U.S. Corporate Credit Swaps Fall; Odebrecht Postpones Bond DealVictoria Stilwell and Scott Harrison
A gauge of U.S. corporate credit risk declined by the most in five months as retail sales and employment reports indicated a strengthening economy. Odebrecht SA postponed an offering of benchmark bonds.
The Markit CDX North American Investment Grade Index, a credit-default swaps benchmark that investors use to hedge against losses or to speculate on creditworthiness, decreased 5.6 basis points to a mid-price of 81.9 basis points at 4:22 p.m. in New York, according to prices compiled by Bloomberg. That’s the biggest drop since the index fell 9.5 basis points in intraday trading Jan. 2.
Investors are looking for signs of improvement in the world’s biggest economy to help determine when the Federal Reserve will begin to scale down its $85 billion monthly bond purchases. Fed Chairman Ben S. Bernanke will have a chance to adjust the central bank’s message during a press conference on June 19 after the Federal Open Market Committee concludes a two-day meeting and releases a policy statement.
“We may point to decent economic numbers today for the tightening,” Marc Pinto, head of corporate bond strategy at Susquehanna International Group LLP in New York, said in an e-mail. “Until there is clear consensus on the extent and impact of future central bank actions, we will be on a bit of a roller coaster ride.”
The credit-swaps index typically falls as investor confidence improves and rises as it deteriorates. The contracts pay the buyer face value if a borrower fails to meet its obligations, less the value of the defaulted debt. A basis point equals $1,000 annually on a contract protecting $10 million of debt.
Retail sales rose 0.6 percent last month after increasing 0.1 percent in April, Commerce Department figures showed today in Washington. Applications for unemployment benefits dropped by 12,000 to 334,000 in the week ended June 8 from 346,000 the prior period, the Labor Department reported.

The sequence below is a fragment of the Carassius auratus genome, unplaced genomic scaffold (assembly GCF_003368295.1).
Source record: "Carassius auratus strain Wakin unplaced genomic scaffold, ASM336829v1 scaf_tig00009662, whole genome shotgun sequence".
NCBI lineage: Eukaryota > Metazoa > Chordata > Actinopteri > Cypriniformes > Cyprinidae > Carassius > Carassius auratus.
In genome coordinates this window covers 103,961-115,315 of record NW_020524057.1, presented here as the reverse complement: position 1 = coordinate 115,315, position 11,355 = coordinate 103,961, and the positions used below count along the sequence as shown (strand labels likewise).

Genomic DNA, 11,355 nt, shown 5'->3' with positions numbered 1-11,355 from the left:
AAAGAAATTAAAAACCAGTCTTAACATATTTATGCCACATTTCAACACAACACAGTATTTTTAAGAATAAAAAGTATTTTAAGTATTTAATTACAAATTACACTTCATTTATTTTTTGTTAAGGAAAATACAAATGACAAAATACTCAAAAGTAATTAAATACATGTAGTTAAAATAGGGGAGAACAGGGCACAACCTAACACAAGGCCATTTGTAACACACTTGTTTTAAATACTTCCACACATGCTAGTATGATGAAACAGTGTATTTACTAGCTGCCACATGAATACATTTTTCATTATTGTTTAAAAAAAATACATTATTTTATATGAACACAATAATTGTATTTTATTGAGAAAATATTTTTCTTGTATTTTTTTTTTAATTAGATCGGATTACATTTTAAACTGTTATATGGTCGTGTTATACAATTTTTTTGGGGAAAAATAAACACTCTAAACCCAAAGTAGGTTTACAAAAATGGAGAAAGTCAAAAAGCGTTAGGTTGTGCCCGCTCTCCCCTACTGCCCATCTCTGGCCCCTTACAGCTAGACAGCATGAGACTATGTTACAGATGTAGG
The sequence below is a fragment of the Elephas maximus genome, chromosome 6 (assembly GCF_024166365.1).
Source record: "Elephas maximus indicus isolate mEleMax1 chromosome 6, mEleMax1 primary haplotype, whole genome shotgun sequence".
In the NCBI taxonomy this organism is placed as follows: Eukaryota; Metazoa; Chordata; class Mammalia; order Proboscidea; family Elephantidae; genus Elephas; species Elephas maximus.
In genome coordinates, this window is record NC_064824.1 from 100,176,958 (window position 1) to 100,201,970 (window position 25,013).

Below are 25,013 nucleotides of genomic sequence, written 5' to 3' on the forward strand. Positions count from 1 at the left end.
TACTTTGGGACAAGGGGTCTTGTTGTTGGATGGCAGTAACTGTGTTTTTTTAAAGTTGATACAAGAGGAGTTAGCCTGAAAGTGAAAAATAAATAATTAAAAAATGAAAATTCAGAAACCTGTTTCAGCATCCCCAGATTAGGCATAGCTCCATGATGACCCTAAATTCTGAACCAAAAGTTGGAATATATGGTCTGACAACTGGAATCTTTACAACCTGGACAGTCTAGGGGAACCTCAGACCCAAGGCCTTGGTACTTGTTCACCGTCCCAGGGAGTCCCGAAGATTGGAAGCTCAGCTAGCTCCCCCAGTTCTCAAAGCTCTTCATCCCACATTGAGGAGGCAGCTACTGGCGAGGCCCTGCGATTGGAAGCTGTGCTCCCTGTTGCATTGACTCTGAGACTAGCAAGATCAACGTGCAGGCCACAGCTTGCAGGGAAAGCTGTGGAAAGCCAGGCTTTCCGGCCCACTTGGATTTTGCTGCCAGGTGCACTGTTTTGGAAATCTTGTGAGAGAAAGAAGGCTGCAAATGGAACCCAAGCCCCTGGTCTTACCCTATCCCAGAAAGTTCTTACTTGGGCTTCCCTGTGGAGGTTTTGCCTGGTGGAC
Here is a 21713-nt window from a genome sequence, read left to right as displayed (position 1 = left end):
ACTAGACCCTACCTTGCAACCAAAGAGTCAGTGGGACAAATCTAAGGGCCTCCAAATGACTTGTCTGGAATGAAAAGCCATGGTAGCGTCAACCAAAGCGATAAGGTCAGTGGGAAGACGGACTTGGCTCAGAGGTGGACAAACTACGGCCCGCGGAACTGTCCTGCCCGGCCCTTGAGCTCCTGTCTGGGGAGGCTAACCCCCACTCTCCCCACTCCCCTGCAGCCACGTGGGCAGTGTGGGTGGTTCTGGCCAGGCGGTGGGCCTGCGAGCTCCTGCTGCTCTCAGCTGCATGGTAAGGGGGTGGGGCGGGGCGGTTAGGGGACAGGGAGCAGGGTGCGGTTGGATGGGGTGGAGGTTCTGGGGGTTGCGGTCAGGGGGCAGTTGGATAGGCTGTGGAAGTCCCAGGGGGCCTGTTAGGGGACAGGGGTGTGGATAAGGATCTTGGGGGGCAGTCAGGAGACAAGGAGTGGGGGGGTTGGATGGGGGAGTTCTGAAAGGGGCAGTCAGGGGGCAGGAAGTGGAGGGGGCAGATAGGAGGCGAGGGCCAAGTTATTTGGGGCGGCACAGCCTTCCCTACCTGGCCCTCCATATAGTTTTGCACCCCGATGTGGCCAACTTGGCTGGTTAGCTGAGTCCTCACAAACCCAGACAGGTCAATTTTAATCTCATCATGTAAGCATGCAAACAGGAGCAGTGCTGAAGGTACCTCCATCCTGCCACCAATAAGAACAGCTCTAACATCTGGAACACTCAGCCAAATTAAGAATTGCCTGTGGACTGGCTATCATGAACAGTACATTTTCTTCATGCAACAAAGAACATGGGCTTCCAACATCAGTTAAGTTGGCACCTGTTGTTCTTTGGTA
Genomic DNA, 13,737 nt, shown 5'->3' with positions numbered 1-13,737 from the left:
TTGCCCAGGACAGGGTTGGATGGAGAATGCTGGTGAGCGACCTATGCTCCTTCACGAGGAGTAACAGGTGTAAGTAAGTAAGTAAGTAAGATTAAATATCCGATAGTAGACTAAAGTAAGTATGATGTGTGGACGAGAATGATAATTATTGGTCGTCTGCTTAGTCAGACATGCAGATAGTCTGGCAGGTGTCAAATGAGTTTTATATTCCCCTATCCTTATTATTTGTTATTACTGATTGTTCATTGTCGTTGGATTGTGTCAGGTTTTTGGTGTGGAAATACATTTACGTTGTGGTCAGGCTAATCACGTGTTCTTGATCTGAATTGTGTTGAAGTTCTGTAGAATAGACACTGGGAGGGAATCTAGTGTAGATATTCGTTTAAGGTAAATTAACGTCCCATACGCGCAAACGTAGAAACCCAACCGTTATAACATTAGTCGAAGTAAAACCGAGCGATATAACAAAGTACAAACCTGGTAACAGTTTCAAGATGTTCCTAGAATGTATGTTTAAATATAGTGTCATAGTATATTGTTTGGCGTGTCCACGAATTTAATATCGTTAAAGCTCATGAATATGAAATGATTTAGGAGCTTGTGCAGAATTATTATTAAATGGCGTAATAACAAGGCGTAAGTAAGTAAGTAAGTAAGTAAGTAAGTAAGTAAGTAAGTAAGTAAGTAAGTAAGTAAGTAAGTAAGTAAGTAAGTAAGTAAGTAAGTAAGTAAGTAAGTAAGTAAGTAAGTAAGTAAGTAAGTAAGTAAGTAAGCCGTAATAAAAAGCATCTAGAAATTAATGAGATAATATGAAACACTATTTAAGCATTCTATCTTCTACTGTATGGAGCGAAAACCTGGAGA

The data offset a forecast from the World Bank that the global economy will expand 2.2 percent this year, less than a January projection for 2.4 percent growth and slower than last year’s 2.3 percent.
The risk premium on the Markit CDX North American High Yield Index declined 28 basis points to 406.3 basis points, Bloomberg prices show.
Odebrecht, the Salvador, Brazil-based construction company, delayed a bond offering denominated in dollars because of market conditions, according to a person with knowledge of the deal who asked not to be identified because the terms are private. The company, through its Odebrecht Offshore Drilling Finance Ltd. unit, proposed $1.9 billion of secured bonds due October 2022 that were preliminarily rated BBB by Standard & Poor’s, according to a June 11 report.
The cost to protect against losses on the debt of Belo Corp. dropped the most since October 2011 after Gannett Co. agreed to buy the television station operator for about $1.5 billion.
Five-year credit swaps tied to Belo debt dropped 66.5 basis points to a mid-price of 161.5 basis points at 3:44 p.m., according to data provider CMA, which is owned by McGraw Hill Financial and compiles prices quoted by dealers in the privately negotiated market. That’s the biggest daily drop since October 27, 2011.
Contracts linked to Gannett debt dropped 40.5 basis points to a mid-price of 206 basis points, CMA data show.
Gannett, the publisher of USA Today, will pay $13.75 per Belo share in cash and assume $715 million in debt, according to a statement today. The acquisition will make Gannett the fourth-largest owner of major network affiliates, almost doubling the number of stations to 43 from 23.
“Given our balance sheet strength and increased cash flows from Belo’s broadcast stations, we expect to promptly pay down the debt associated with this transaction while maintaining significant financial flexibility as well as our conservative financial profile going forward,” Gannett Chief Executive Officer Gracia Martore said today on a conference call to discuss the acquisition.
The average relative yield on speculative-grade, or junk-rated, debt widened 13.2 basis points to 560.4 basis points, Bloomberg data show. High-yield, high-risk debt is rated below Baa3 by Moody’s Investors Service and less than BBB- at S&P.